“I can’t deal with the bother of carrying more stuff in my bag,” she says while packing her uniform into a disposable bag after work, as she prepares for her daily three-hour commute home by bus.

She is well aware of the plastic ban campaign but, for her, the bags are still necessary. She usually puts her dirty shirt in its own bag to separate it from other personal items and food.

Encouraging end-users to reject plastic bags without offering a proper alternative is the wrong strategy, says Getthip Hannarong, founder and partnership manager at Yolo Zero Waste Your Life, a start-up that tries to help people live a zero-waste life by recycling and reusing.

Instead of repeatedly telling people to say no to plastic bags, she said, the government should immediately ban them and, at the same time, introduce a more environmentally friendly and durable alternative.

“You can’t just ban something without providing an alternative option for people,” said Ms Getthip. “If all single-use plastic bags were banned now, it wouldn’t be practical for everyone to carry lunchboxes to put their takeaway meals in,” she added.

Ms Getthip and her start-up group have been trying to put plastic waste into the recycling system so it can be put to alternative uses. Although water bottles may contain a certain amount of recycled plastic, unlike many countries, the Thai government has not yet allowed recycled plastic to be used for food packaging. This means the lifespan of plastic containers, such as water bottles, is being cut short.

For the time being, used plastic can be recycled into eco-bricks, pails, basins or ornamental objects, she said.

But the Thai government has been sluggish. In mid-April, the cabinet agreed in principle for plastic waste management to be included in the 2018-2030 roadmap draft, as proposed by the Ministry of Natural Resources and Environment to reduce consumption of single-use plastic items.

At least three supermarket chains and shopping malls have plans to stop giving away plastic bags by offering extra membership points to customers who bring their own bags. In January, the country’s largest convenience store chain donated its first 25 million baht from its CSR campaign to encourage customers to reduce their plastic consumption.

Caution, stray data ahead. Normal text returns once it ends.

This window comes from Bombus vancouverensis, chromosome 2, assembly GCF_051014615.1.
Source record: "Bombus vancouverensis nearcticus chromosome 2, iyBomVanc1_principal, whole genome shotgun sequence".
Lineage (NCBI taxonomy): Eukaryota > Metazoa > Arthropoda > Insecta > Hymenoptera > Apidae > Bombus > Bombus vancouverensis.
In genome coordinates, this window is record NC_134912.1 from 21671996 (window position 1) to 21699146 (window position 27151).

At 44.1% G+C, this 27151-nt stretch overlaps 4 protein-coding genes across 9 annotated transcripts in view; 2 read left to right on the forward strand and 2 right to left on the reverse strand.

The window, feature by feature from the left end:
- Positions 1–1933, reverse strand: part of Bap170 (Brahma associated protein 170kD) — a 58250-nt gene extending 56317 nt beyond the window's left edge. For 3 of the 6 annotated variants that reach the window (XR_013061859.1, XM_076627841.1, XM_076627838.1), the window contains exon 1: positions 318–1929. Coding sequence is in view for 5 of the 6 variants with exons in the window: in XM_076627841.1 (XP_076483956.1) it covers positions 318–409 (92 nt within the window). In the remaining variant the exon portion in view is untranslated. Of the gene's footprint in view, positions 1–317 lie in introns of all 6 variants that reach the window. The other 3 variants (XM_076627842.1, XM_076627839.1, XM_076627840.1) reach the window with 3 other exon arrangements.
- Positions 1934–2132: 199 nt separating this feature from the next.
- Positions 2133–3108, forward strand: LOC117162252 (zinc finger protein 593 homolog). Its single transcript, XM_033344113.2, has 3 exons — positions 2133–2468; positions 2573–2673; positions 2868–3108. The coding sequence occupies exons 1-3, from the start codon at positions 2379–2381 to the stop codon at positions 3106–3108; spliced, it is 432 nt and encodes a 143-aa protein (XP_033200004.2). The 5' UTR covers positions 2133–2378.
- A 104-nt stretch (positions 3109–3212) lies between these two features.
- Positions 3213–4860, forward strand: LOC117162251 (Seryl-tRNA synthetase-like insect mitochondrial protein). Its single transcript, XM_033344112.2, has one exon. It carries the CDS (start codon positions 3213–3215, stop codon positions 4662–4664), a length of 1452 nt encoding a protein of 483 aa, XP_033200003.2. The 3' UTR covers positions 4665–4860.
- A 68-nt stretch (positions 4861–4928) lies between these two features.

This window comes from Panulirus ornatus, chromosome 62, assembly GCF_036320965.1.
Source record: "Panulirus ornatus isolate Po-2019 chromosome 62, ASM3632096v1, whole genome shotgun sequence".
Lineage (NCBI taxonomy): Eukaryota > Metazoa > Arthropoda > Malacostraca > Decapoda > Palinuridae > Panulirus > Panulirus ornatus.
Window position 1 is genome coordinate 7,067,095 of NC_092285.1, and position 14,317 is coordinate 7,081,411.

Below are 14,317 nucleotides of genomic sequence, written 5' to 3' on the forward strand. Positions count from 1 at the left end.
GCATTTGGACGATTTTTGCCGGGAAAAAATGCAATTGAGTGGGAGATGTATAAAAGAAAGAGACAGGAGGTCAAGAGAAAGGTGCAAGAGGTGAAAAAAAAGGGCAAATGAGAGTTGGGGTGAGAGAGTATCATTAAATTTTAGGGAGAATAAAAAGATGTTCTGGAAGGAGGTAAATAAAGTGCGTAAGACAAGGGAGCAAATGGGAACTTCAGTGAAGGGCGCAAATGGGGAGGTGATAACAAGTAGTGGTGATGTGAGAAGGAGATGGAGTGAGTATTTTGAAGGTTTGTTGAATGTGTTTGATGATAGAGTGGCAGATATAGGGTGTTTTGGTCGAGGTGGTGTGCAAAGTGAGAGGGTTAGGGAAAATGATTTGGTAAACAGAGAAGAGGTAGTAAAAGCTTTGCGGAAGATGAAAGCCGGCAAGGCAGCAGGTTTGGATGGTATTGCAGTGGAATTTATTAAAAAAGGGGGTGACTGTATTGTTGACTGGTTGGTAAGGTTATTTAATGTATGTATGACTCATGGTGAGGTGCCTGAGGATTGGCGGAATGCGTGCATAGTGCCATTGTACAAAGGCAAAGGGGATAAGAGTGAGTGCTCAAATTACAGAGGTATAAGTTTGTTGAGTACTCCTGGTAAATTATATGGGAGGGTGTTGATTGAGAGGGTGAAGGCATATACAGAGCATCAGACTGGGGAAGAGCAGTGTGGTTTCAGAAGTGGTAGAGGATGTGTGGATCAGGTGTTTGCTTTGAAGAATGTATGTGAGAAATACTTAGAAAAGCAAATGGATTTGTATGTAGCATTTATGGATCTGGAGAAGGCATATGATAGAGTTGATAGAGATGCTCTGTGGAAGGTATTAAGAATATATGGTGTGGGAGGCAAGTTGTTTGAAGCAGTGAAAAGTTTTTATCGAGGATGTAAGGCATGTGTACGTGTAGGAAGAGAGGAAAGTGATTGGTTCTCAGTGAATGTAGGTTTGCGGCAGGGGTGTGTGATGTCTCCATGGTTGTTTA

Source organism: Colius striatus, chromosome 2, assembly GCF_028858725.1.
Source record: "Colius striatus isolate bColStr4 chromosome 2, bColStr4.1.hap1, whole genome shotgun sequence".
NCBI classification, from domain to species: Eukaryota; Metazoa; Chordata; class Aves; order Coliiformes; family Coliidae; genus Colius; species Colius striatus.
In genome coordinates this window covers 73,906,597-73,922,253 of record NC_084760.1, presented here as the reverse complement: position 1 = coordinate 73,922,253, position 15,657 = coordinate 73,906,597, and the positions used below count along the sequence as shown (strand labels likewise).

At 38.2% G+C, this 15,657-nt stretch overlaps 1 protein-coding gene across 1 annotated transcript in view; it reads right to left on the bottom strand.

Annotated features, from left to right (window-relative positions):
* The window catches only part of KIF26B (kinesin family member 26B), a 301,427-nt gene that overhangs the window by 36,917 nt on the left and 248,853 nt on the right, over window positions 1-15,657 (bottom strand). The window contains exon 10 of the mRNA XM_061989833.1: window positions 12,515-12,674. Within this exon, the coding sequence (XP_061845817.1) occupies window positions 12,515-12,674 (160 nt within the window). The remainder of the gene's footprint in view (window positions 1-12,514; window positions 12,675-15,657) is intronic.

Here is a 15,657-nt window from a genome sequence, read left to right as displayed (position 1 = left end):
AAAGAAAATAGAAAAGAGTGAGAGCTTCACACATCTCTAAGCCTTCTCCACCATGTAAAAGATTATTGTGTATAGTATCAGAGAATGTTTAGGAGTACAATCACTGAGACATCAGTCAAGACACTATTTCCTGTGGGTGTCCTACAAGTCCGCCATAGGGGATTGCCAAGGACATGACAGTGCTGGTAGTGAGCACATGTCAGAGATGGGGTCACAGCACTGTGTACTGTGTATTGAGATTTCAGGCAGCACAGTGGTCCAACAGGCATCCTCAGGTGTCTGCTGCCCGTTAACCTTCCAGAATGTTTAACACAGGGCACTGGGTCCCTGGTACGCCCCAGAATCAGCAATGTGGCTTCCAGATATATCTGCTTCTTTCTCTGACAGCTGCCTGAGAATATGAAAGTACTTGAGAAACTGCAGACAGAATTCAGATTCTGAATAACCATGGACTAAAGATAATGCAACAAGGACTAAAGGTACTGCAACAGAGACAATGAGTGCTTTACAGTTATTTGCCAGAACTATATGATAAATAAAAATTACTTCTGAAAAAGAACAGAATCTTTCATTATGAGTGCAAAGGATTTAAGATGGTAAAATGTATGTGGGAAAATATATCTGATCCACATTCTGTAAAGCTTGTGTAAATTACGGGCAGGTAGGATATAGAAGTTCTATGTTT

The campaign paid off, with about 1.5 billion plastic bags, or about 2.6 tonnes of plastic, saved across the country after eight months. The ministry also plans to ban plastic cap seals, OXO-degradable plastic and microbeads. By 2022, four more items — thin plastic bags, styrofoam containers, straws and cups — will also be banned.

Paradorn Chulajata, chairperson of the Plastic Industry Club, the Federation of Thai Industries, agrees that complete bans aren’t a sustainable solution and also advocates, like Ms Getthip, reducing use and providing more environmentally friendly options to customers. Public education is also important so people know they can recycle plastic waste rather than disposing of it along with their other rubbish, he adds.

According to Mr Paradorn, of the 4 million tonnes of plastic waste produced in Thailand each year, 1.9 million tonnes are single-use plastic items such as bags and straws. Only about 400,000 tonnes are recycled and 1.5 million tonnes go to landfills. About 30,000 tonnes are left out of the waste management system while about 10,000-30,000 tonnes is washed into the ocean.

The club has been trying to convince the government that, with advanced technology, used water bottles can be recycled into food-grade water bottles.

“This way, plastic will never be the culprit, but over-consumption will be,” said Mr Paradorn.

Sirinya Wattanasukchai is a columnist, Bangkok Post.